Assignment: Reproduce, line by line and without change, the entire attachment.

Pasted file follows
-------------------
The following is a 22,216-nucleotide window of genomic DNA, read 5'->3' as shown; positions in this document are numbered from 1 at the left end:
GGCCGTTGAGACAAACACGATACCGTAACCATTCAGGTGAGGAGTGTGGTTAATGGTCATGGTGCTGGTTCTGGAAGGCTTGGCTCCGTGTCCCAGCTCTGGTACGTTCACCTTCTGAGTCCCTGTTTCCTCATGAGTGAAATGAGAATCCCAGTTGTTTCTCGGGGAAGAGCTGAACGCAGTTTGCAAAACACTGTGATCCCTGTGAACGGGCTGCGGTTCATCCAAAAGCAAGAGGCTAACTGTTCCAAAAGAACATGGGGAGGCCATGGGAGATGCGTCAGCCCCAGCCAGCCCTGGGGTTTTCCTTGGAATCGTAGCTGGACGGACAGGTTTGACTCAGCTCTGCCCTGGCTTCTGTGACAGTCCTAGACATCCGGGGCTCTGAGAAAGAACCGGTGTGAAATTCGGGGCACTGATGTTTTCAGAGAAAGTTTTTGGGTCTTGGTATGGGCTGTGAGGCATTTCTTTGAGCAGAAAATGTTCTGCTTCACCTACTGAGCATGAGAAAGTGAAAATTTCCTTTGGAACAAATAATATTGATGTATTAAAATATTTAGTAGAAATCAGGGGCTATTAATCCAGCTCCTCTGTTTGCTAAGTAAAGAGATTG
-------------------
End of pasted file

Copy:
The following is a 22,216-nucleotide window of genomic DNA, read 5'->3' as shown; positions in this document are numbered from 1 at the left end:
GGCCGTTGAGACAAACACGATACCGTAACCATTCAGGTGAGGAGTGTGGTTAATGGTCATGGTGCTGGTTCTGGAAGGCTTGGCTCCGTGTCCCAGCTCTGGTACGTTCACCTTCTGAGTCCCTGTTTCCTCATGAGTGAAATGAGAATCCCAGTTGTTTCTCGGGGAAGAGCTGAACGCAGTTTGCAAAACACTGTGATCCCTGTGAACGGGCTGCGGTTCATCCAAAAGCAAGAGGCTAACTGTTCCAAAAGAACATGGGGAGGCCATGGGAGATGCGTCAGCCCCAGCCAGCCCTGGGGTTTTCCTTGGAATCGTAGCTGGACGGACAGGTTTGACTCAGCTCTGCCCTGGCTTCTGTGACAGTCCTAGACATCCGGGGCTCTGAGAAAGAACCGGTGTGAAATTCGGGGCACTGATGTTTTCAGAGAAAGTTTTTGGGTCTTGGTATGGGCTGTGAGGCATTTCTTTGAGCAGAAAATGTTCTGCTTCACCTACTGAGCATGAGAAAGTGAAAATTTCCTTTGGAACAAATAATATTGATGTATTAAAATATTTAGTAGAAATCAGGGGCTATTAATCCAGCTCCTCTGTTTGCTAAGTAAAGAGATTG